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Polymer Chemistry and Biomaterials Group
Polymer Chemistry and Biomaterials Group

Ever wondered how nappies are able to absorb large quantities of fluids?

The answer is simple: hydrogels. Hydrogels are polymer networks that are able to retain up to 1 000 times their dry mass in water. When in contact with liquids, the material starts swelling like a large sponge, resulting in dry nights for babies and toddlers. In the youtube movie below, you can see some hydrogel beads in action.

But looking at the title, how can we possibly move from nappies to artificial organs?

As you may know, our bodies are not built by merely stacking cells on top of each other. Instead, all our cells are embedded in a layer of proteins and polysaccharides. This extracellular matrix is in fact a hydrogel on its own, providing the cells with the necessary structural support.

When organs are severely injured or start failing due to disease, transplantation may be the only chance of survival for patients suffering from such conditions. Luckily, researchers around the world, including our own research group (Polymer Chemistry and Biomaterials Research Group) are finding new ways to regenerate tissues and organs.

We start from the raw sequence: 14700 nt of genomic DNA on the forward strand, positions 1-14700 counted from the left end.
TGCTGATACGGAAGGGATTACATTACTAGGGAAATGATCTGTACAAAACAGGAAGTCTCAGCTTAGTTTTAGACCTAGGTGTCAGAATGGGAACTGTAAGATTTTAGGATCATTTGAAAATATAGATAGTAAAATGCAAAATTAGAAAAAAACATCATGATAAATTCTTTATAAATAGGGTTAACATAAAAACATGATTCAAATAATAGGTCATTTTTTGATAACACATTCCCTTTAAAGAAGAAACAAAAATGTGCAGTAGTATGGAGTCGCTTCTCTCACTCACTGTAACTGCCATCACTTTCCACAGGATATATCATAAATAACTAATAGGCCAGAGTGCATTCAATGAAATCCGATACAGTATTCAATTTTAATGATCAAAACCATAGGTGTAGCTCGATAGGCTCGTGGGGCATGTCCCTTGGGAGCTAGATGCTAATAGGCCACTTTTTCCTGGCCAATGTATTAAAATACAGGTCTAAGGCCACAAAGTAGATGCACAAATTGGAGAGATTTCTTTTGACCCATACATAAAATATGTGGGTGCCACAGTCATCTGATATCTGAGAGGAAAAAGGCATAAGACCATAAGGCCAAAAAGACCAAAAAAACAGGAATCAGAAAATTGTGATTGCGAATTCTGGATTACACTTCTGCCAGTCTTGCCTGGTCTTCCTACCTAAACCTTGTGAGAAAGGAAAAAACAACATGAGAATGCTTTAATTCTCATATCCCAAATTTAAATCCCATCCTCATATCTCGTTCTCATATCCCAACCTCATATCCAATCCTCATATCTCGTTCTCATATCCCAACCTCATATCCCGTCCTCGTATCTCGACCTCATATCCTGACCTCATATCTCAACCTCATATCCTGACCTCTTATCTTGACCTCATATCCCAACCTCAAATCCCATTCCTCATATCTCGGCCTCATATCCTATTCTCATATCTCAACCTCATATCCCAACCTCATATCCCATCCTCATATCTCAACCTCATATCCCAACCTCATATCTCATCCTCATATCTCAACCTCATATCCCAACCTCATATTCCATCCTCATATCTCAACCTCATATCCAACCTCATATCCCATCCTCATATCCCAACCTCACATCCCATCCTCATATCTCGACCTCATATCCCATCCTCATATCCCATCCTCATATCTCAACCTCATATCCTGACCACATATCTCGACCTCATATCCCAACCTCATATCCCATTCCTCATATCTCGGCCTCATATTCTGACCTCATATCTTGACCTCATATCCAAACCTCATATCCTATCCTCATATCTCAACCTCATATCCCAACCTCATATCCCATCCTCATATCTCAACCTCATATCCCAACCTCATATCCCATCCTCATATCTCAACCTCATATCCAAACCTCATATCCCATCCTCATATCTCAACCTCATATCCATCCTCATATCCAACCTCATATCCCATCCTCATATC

By seeding the patient’s cells onto polymer constructs, researchers hope to develop artificial tissues and organs that are not rejected by the patient’s immune system. In our lab, we develop novel hydrogel materials that can mimic the natural, aqueous surroundings of cells. As you might expect, the better the cells feel at home in our hydrogels, the better their performance will be in future implants.

There is still a long way to go towards growing a human organ in a hydrogel- containing ‘test tube’, but our quest continues. Very interestingly, biomedical hydrogels are already reaching the markets. As an example, hydrogel-based bandages keep burn wounds humid and speed up the healing process.

As you now know, polymer chemistry is a lot more than designing plastic food packaging or developing the insulation material of your future place to live. Indeed, the same type of materials that keep babies dry may someday save your life.


Enjoy polymer chemistry!


A contribution by Geert-Jan Graulus from PBM research group